How to build daily rituals for supreme self-care
By Maryam Ovissi
Both ayurveda and yoga view that we as humans share universal building blocks: We are all made of the same elements. Yet our nature is expressed in unique ways. This recognition is essential when it comes to creating self-care plans that address the whole person.
A yoga therapist trains in the art of inquiry, observation, assessment, and guidance. Yoga therapists invite individuals to incorporate the tools of yoga—movement (like asana, or physical yoga postures), breathing (pranayama), meditation, and more—into their lifestyles to transform their habits and optimize well-being. This individual path of optimal health is called svastha.
Rituals are an integral part of carving out the path to well-being. Intentionally and consistently inviting self-care into our lives is one of the gifts of rituals. As a yoga therapist, I support people in creating daily rituals for self-care that meet their individual needs. We work together to weave these moments into transitional times of the day:
- Morning: Meeting the day ahead
- Afternoon: Transitioning from the active rhythm of the day into evening
- Evening: Preparing for our best sleep
These rituals can stimulate the relaxation response, improve vagal tone, and promote present-moment awareness. The body-mind is designed to shift between active and restful states. If we continue to push ourselves and keep our systems on for a majority of the day, this can lead to burnout. Rituals support slowing down, connecting, and creating space to assess and choose how to transition into the next phase of the day with ease.
Morning rituals: Rise & acknowledge
- Got 5 minutes? Sit on the side of your bed or wherever you are comfortable. Allow your eyes to settle on an object that brings you peace. This may mean looking outside your window at something in nature.
- Connect with your breath. Invite 10 breaths that awaken the diaphragm and bring you into present-moment awareness. Allow the breath to be unhurried, smooth, and complete. (There’s a saying in yoga: Rush your breath, rush your life!)
- Move the spine in all seven directions: elongate, laterally bend right and left, rotate right and left, and extend (arch) and flex (round) the spine. These movements may be done in a chair, seated on the ground, or standing. The relative stillness of sleep naturally creates stiffness in our body-mind; moving mindfully can help to relieve that stiffness.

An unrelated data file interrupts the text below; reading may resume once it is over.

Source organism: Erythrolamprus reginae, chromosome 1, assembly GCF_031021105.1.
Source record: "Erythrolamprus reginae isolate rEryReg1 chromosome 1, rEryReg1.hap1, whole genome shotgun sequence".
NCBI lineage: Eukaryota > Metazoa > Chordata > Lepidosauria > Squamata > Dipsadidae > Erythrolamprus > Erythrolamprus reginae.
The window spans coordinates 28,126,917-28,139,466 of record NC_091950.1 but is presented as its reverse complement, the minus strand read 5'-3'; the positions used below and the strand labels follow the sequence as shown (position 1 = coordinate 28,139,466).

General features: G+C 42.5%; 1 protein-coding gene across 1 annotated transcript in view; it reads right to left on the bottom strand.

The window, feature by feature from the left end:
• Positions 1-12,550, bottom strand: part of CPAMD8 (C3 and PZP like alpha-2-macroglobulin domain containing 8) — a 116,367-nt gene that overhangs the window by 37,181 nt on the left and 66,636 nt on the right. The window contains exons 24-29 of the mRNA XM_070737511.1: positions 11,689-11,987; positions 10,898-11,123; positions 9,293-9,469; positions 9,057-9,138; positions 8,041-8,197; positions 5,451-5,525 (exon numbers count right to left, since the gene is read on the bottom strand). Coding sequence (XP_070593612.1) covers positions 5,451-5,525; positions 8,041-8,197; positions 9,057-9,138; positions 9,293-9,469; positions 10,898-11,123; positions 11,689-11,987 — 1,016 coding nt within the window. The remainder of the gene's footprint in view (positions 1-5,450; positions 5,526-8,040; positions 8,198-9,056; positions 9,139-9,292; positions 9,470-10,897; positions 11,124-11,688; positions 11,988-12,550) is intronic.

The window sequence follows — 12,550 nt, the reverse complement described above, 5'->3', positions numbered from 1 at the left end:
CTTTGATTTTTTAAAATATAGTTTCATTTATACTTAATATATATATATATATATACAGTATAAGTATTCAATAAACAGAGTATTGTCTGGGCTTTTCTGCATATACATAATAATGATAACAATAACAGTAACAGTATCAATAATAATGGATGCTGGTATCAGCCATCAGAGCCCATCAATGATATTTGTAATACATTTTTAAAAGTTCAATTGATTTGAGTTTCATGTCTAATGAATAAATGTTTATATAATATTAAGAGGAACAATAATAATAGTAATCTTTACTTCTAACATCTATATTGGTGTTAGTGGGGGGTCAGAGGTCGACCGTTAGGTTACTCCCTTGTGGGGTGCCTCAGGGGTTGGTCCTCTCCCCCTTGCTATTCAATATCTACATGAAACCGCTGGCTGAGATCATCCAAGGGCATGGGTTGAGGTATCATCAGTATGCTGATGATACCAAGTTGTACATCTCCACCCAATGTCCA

Afternoon rituals: Pause & reflect
- If you find you are going, going, going in your life, take a moment for constructive rest by placing your lower legs up on a chair or couch seat.
- Reflect on the day so far. What is one thing you’ve learned? This learning is an affirmation of insight you gain about yourself, a situation, or another person. Journaling can support this reflective process.
- Linger with your senses in the present moment. If you walk in nature, don’t just walk through nature: Feel the earth, breathe in the air’s scents, see, hear, and touch your surroundings. You can also practice this in your home with a living plant or flowers.
Evening rituals: Massage & release
- Release the psoas muscle! Consider practices that actively or passively release the psoas, which connects the lower and upper halves of your body; this muscle is one of your primary hip flexors and gets tight from prolonged sitting. I recommend some versions of a lunge (active) and lying on your back to hug one leg at a time (passive).
- Practice breathing with extended exhalations; as you do so, intentionally lengthen the exhale, soften the belly and digestive region, and relax the lower back.
- Choose your favorite oil and massage your feet, face, and/or hands. Do this in your bed so you can roll over afterward and fall into sweet slumber. Self-massage can be helpful in chronic pain management and used as a tool to get in touch with yourself.
The diversity of tools in yoga therapy are designed to meet the uniqueness of each person. In my experience, using one or more of these tools consistently—as ritual—contributes to improved well-being. Consider choosing a time of day that you can regularly show up for yourself and a ritual that promotes connection and care for your whole self. This will start to transform your life, one day at a time!
Maryam Ovissi, E-RYT 500, C-IAYT, is a trauma-informed yoga therapist, teacher, and artist. She is the author of Care of the Whole Self: Yoga-Inspired Practices for Befriending the Self.
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